- Riders up to 85kg - Fanatic Air 10’4” x 33”
- Riders up to 105kg - Fanatic Air 10’8” x 35”

Quality of the board - there’s a lot of really, really poorly made boards out there. Either cheap as chips or with a price tag that’s nowhere near matching their low quality. It’s pretty hard to navigate through them, especially if you’re just starting out. That’s why buying boards from a proper surf store is so important. Stores usually carry a selection of brands and are typically very picky when it comes to quality. None of us wants to sell cheap rubbish that will not only make your paddling dangerous but also not much fun. There’s a lot of "brands" being run from someone's bedroom - typically these are inexpensive boards imported from China with a random branding slabbed on. Avoid these like plague as they’ll quickly end up in the landfill as soon as you’ll try something made by a company that did their homework.

Cheap boards flex a lot, they twist in the middle and make keeping balance on them near impossible. I’m sure you’ve seen a lot of folk standing in the middle of the board with water around their ankles and the nose and the tail of the board out of the water? Here's an example below. You don’t want to be that bottom guy.

Which SUP For Beginner - Guide


A decently made SUP board won’t flex much under your feet and premium constructions will generally feel the closest to a rigid board. The person at the top of the photo is one our friends - even under 120kg a decently made SUP doesn't flex. It all makes a massive difference on the water. No matter if you’re a beginner taking first steps or an intermediate SUP’er. Learning on a badly made board makes it really hard to progress and we’ve seen a lot of beginners giving up after few weeks of falling in. It’s not your balance - it’s the wrong board.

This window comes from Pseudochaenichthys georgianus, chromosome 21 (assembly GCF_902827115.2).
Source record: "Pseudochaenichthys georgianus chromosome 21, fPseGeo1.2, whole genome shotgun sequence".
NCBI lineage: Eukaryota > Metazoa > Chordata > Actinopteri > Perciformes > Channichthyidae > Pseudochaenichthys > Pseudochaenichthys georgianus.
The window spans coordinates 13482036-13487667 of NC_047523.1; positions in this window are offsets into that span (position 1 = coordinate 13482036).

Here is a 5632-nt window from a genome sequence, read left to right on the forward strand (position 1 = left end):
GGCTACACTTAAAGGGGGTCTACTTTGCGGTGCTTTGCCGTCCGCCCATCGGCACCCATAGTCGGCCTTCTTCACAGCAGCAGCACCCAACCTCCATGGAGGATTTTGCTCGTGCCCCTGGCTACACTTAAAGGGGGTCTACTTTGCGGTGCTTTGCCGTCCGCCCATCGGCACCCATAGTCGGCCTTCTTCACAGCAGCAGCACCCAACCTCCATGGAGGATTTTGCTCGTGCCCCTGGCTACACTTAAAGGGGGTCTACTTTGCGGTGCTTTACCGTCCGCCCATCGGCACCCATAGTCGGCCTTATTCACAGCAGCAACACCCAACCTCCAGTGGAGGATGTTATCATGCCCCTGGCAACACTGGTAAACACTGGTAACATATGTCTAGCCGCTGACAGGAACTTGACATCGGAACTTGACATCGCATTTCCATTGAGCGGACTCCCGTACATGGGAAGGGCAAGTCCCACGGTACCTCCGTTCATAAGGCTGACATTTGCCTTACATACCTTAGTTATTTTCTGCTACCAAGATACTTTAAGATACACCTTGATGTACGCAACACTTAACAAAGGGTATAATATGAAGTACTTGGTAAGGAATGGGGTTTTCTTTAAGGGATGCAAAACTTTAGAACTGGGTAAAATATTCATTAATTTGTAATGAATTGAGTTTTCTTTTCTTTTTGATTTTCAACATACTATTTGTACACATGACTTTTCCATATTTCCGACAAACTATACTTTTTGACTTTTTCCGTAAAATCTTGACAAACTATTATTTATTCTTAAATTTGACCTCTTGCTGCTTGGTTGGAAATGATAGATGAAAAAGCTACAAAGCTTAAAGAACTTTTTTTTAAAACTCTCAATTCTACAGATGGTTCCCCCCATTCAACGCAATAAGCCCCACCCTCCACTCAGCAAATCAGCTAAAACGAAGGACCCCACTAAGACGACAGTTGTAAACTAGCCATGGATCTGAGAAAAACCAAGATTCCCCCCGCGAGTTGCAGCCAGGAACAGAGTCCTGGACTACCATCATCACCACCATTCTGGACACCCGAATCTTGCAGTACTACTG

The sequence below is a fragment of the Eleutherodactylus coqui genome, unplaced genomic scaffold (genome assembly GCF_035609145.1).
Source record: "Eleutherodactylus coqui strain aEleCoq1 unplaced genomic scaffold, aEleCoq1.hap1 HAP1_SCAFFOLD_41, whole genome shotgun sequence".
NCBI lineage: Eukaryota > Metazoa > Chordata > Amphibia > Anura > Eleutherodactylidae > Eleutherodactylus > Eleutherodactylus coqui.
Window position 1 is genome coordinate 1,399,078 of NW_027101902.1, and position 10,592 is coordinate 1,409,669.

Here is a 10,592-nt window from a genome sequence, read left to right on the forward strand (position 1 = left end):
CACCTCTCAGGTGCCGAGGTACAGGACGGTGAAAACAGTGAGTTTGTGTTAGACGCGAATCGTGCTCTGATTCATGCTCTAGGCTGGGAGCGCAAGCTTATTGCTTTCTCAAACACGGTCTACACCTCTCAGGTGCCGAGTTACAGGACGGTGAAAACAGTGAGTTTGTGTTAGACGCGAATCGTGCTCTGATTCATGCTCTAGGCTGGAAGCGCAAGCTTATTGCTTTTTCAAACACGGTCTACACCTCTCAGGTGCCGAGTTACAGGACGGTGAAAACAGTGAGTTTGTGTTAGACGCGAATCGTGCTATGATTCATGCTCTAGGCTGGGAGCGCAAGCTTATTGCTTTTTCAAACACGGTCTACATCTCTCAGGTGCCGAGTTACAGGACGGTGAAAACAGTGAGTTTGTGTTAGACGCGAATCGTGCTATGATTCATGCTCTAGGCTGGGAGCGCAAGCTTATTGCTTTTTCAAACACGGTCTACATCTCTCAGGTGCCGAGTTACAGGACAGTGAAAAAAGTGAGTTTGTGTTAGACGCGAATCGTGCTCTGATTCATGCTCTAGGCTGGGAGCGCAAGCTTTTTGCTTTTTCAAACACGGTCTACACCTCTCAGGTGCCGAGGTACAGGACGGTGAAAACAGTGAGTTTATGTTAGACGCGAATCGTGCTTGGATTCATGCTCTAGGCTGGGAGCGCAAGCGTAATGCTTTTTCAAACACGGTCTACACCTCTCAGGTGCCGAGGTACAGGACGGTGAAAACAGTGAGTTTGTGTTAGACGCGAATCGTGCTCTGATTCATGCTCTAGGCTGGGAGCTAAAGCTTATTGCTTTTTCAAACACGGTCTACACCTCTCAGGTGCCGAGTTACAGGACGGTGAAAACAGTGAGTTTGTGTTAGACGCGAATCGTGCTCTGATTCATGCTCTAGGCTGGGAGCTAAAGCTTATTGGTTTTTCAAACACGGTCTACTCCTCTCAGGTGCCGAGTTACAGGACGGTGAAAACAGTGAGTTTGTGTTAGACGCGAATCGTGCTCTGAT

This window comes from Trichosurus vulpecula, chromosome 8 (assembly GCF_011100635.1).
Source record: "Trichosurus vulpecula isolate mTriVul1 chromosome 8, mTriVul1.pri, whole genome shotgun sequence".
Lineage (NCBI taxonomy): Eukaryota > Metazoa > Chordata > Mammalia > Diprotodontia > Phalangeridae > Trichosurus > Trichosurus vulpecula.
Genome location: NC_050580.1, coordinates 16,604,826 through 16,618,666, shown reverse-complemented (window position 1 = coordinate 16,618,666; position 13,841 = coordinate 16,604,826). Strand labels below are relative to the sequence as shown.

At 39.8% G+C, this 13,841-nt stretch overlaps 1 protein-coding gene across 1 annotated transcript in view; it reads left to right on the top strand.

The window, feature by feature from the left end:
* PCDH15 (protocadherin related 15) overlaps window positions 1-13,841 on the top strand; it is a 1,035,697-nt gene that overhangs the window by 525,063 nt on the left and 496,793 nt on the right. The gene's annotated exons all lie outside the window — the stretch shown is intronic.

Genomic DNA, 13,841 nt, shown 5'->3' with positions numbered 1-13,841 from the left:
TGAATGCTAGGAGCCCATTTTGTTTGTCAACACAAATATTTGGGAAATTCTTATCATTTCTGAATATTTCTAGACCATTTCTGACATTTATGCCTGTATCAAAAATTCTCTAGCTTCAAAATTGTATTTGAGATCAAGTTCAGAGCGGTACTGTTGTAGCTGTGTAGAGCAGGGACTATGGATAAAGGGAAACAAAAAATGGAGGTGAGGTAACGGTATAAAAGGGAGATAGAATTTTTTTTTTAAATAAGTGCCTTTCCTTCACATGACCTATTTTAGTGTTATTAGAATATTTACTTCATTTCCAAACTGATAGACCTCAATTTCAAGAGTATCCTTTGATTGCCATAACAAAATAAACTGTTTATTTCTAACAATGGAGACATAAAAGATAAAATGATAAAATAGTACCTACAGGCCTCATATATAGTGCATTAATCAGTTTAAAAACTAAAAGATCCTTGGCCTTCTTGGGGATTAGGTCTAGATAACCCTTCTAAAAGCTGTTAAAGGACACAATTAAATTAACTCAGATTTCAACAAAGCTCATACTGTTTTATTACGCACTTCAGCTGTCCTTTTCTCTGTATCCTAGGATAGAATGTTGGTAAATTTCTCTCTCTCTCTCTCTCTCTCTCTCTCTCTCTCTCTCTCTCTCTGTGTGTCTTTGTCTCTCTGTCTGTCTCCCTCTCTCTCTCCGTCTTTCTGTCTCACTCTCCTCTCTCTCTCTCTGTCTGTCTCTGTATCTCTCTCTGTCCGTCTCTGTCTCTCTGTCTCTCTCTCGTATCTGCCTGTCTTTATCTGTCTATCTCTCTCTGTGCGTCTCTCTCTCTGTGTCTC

Volume

As important as the length and the width when it comes to rider’s weight but it’s more prevalent in hardboards as most inflatables increase the volume with the size of the board. So a typical 10’4” or 10’6” board will have upwards of 260 litres of volume and a 10’8” will have over 290 litres of volume. In SUP terms - that’s plenty. With hardboards a typical 10’6” will have anything between 120 and 180 litres of volume - we’ll discuss hardboards in a separate post. Simplifying things, 1 litres = 1 kg so 80 litre board would just about carry a 70kg person - assuming the board itself weights around 10kg. So at almost 300 litres in inflatables it’s not as relevant.

Where to go from here?

Definitely to grab a decent SUP board and to hit the water as soon as possible! Now you know what to avoid it's time to pick the first board. Avoid online sellers offering just one brand - go to a local surf or SUP store for an advice. Most of store owners tried plenty of brands so they're in the best position to advise you based on their extensive experience. Most of us got into this because of our passion of watersports and decades of testing equipment across all disciplines. Also, feel free to get in touch with us - either over the phone, email or even better - drop in for a cup of coffee (or tea!) to our SUP store in Dalkeith near Edinburgh and we'll help you to choose the right board. Happy SUP'ing!

By Jake Oszczepalinski 0 comment